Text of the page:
Prolonged Sitting Increases the Risk of Developing Type 2 Diabetes
Sitting for extended periods effects blood sugar levels and insulin in the body, meaning not only are sedentary people more likely to be obese, but they are also more likely to develop type 2 diabetes. An article published in Diabetologia examined the results of 18 studies with nearly 800,000 participants and determined that those who sat the most were twice as likely to develop type 2 diabetes as the individuals who sat least.
Frequent Sitters are Susceptible to Muscular Issues
Muscles are healthiest when they are being used and challenged on a regular basis, so it’s not surprising that staying seated for eight or nine hours a day might bring some negative repercussions. Muscles are pliable but when locked in sitting position for the majority of the day, everyday, they do get stiff. After years of constantly sitting the body is used to sitting and not as proficient at running, jumping or even standing. Researchers believe this might be part of the reason elderly people have such a hard time getting around later in life.
Constant Sitting Interferes with LPL
LPL or lipoprotein lipase is an enzyme that breaks down fat and uses it as energy, when the enzyme isn’t working as it should, that fat is stored. In a study published in The Journal of Physiology, mice were tested for LPL levels in three states—laying down for most of the day, standing for most of the day and exercising. LDL activity in the laying mice was very low, levels rose more than 10 times when the mice simply stood but exercise had no additional effects on the LDL levels in the mice’s legs. The researchers expect the results to carry over in humans too. The larger point is that people can’t combat the effects of sitting with a half hour or hour of exercise alone—standing throughout the day is the answer.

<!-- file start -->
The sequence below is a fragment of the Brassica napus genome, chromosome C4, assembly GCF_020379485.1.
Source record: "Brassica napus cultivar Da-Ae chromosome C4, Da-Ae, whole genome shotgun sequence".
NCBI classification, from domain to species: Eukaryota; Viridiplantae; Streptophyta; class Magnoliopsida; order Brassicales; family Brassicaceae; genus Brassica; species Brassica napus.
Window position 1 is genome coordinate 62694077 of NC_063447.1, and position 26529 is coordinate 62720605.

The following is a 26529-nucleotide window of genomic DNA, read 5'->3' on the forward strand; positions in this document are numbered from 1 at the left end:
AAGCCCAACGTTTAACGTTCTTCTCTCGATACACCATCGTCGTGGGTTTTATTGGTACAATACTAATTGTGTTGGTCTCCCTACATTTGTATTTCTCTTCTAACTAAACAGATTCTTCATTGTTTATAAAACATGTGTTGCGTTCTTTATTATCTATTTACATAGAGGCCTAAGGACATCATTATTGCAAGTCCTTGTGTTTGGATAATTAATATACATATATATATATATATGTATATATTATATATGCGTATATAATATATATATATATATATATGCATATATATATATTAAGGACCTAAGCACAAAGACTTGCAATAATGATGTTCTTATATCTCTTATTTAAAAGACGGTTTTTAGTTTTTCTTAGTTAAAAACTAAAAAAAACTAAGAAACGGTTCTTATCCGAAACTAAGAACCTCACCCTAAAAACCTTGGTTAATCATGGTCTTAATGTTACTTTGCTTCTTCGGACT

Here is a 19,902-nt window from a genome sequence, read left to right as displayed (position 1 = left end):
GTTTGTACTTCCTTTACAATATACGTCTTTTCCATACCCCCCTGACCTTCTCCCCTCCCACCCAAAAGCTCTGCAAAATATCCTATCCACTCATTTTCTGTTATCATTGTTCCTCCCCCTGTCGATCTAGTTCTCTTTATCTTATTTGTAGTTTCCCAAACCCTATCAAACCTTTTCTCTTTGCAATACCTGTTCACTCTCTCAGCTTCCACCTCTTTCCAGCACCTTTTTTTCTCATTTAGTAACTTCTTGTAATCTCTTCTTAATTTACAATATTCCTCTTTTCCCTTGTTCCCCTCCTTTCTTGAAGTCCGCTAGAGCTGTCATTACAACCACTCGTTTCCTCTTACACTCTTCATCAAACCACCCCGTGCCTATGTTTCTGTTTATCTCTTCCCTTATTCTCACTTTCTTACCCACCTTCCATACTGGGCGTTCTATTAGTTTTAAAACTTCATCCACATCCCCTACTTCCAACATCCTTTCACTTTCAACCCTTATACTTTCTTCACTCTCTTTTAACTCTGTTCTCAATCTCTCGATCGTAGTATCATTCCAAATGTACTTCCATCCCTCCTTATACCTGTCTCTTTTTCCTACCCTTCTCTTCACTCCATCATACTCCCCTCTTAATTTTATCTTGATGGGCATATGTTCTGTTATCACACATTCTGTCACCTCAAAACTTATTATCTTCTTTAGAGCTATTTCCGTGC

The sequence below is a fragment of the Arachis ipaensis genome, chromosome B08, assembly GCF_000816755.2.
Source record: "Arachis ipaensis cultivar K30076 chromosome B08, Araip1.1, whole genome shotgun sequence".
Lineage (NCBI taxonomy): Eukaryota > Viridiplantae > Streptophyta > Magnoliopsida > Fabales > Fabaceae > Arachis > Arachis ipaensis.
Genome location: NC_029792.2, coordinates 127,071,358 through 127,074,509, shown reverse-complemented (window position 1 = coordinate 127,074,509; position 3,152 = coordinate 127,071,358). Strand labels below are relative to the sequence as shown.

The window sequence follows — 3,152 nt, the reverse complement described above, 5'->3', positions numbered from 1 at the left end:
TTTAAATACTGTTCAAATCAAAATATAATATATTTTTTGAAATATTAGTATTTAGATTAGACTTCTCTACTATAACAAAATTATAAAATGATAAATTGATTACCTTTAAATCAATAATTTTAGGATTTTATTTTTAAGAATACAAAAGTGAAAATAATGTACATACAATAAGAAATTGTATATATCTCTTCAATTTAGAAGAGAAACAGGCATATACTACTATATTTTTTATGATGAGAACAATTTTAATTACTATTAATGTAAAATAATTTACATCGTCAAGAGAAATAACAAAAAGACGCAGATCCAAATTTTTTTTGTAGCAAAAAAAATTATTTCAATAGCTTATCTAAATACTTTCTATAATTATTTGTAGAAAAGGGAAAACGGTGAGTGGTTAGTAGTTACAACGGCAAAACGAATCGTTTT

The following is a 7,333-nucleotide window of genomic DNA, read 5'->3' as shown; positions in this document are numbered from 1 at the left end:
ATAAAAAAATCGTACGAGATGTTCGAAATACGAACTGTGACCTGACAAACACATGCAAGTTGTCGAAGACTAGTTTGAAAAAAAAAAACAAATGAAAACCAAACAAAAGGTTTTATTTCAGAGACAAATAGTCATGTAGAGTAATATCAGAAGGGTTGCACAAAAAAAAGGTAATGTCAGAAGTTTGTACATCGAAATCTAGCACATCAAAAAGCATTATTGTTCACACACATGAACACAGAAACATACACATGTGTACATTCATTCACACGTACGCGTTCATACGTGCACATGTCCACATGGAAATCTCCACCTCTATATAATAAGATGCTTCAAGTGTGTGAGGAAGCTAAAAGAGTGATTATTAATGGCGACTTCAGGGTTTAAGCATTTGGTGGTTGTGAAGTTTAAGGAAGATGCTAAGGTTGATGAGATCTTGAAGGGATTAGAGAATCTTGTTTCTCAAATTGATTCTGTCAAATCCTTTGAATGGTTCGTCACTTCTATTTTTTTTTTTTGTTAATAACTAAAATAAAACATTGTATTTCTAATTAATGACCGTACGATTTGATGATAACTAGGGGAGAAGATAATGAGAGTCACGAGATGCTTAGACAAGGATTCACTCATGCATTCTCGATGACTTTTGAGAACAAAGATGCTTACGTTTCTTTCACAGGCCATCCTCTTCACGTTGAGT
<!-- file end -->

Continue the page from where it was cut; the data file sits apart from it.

Sedentary Habits are Associated with Higher Risk of Developing Depression
With hours and hours of sitting associated with higher sickness and mortality rates, who wouldn’t be depressed? The news is both terrifying and disheartening, but knowing about the risks isn’t the reason frequent sitters are more often depressed. Researchers say since sitting reduces circulation it’s harder for “feel-good hormones” to make their way to receptors. A study published in the American Journal of Preventative Medicine followed 9,000 middle-aged women and determined that those who sat longer and did not meet minimum exercise requirements suffered from depression at much higher rates compared with the women who sat less and exercised more. When it came to sitting, those who sat for more than seven hours a day were 47 percent more likely to suffer from depression than those who sat four hours or fewer. On the exercise front, women who didn’t exercise at all had a 99 percent higher risk of developing depression than those who met minimum exercise requirements. Researchers concluded physical activity could alleviate depression symptoms and likely prevent future symptoms.
Bottom Line – Get Moving – Physical activity and Sitting
A large recent review combining data from over one million participants found 60-75 minutes of physical activity a day eliminated the harms of sitting when it came to measuring death from cardiovascular disease or death by all causes. One possible explanation observed is that participants were protected by their high levels of physical activity.
This suggests it’s particularly important to find ways to allow office workers forced to spend many hours a day in front of a computer to add physical activity to their daily routine.